[REVIEW] 10293 - Santa's Visit

    Great review! I really like seeing the unique floor shape this set achieves. Having those complicated shapes really adds some visual interest to the set - plus it makes for a floor plan in the back that feels open and roomy, but also still seems contained and enclosed within the building.
  9. Great review Oky! The Mario theme has certainly been a testing ground for LEGO to try some unconventional ideas. This set is no exception, but I think was well executed for what it is. I especially like the hidden treats the set has, not only is that in line with what Lego has been doing lately, but perfectly fits the mystery theme here.
  10. VBBN

    Review: 10290 Pickup Truck

    Thanks for the great review Ecc! I really dig this set; I love the seasonal aspects to it. The accessories have been some of my favorite elements to these large scale cars , and they are not only well done here but help to keep this set fresh on display. I also like that they went unlicensed with this one; it still has some very defined features that make it look realistic, but blends enough styles to where it's something unique on it's own.
  11. VBBN

    DC Superheroes 2021 - Rumors & Discussion

    That $40 Tumbler is incredible. I’ve really been enjoying these smaller-scale vehicles and can’t wait to eventually incorporate them into a Batcave build! I’m still holding out hope that they make a UCS 60’s Batmobile to go along with the smaller scale one they dropped this year, though. the new UCS Tumbler… eh. It’s not a big enough improvement, I was hoping for something much smoother in design. The proportions do look better, but honestly I’m more inclined to just modify my old one based on the new one, get some of the parts I’m missing and keep going with my own modifications to modernize it. I guess me and my removable Batpod fantasies were too far fetched…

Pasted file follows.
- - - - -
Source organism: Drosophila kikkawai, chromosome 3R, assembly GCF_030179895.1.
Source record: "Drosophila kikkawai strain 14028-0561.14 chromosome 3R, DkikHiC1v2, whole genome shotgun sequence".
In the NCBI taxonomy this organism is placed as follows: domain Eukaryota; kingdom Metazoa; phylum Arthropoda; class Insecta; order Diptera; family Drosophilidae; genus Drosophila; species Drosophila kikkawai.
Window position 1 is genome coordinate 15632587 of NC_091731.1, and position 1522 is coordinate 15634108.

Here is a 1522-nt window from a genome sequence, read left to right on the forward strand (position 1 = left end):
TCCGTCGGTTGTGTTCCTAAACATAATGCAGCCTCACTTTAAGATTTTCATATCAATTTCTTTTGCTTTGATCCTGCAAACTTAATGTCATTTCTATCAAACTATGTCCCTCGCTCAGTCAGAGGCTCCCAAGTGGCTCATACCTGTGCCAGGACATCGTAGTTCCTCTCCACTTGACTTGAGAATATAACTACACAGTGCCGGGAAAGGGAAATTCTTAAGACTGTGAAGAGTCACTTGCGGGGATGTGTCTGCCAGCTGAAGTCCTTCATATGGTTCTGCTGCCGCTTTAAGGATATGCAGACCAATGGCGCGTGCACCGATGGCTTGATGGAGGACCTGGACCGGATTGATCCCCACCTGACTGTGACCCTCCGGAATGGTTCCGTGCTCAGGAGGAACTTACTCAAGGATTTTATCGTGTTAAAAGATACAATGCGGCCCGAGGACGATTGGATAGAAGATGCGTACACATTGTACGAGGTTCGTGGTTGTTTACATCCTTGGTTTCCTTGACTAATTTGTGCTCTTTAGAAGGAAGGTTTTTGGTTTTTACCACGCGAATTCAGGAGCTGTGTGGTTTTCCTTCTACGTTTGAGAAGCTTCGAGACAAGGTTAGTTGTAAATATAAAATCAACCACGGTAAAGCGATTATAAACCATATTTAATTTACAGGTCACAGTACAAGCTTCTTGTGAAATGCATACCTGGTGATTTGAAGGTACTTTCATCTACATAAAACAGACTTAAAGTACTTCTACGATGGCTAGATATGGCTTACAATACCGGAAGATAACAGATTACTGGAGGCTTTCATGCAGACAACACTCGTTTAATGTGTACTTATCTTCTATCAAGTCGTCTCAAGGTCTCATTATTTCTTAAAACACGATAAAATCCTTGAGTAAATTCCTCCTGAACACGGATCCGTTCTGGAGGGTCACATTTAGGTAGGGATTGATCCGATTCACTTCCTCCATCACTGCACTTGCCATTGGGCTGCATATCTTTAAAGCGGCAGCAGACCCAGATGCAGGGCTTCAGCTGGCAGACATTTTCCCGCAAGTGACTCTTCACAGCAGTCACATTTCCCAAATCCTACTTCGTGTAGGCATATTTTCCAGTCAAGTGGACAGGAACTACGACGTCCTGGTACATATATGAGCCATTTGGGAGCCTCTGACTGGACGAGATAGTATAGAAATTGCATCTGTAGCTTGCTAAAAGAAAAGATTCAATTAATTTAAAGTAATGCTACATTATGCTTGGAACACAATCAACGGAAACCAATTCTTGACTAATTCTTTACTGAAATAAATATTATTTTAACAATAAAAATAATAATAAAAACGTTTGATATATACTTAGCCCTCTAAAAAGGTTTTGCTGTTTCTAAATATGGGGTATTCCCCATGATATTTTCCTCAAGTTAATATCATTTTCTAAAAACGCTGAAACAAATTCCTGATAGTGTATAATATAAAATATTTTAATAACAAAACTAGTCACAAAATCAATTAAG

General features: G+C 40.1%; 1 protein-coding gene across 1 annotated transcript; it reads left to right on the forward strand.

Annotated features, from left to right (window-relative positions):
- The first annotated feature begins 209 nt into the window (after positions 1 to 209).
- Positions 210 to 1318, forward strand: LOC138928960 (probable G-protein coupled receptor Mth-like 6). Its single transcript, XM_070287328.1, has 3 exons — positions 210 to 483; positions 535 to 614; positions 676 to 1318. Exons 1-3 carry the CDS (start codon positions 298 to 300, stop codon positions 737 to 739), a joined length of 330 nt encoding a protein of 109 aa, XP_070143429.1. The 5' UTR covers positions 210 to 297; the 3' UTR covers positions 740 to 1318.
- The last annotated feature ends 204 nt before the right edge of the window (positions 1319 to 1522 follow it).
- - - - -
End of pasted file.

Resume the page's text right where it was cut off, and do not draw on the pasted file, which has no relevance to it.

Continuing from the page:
12. I’m not really into Lego playsets and whatnot so the mainline HP stuff hasnt interested me much - but I love this set. Honestly I have no idea why, it just looks very well put together in an “organized clutter” sort of way. Definitely a set I may have to pick up at some point
  13. Great review Jim, 2021 is proving to be a very good year for new Tires/sizes IMO. While the Control+ does it's usual job of blowing the price tag out of proportion, I do like the features here, and as someone ramping up in Technic interest, there's a lot of good & newer parts to be had. They are trapped behind a Control+ price barrier, but it also doesn't hurt to get more of those elements, it is cheaper than buying them separately through Lego anyway. The stickers continue to be as ugly, gaudy, and very non-AFOL looking as ever, though.
  14. Great review as Always Jim. I was curious to see them start using those modified liftarms after the Off-road Buggy, nice to see them in use here, and with more sizing. Looks like a good set to potentially get some pnematics experience with, this one may end up on my wishlist!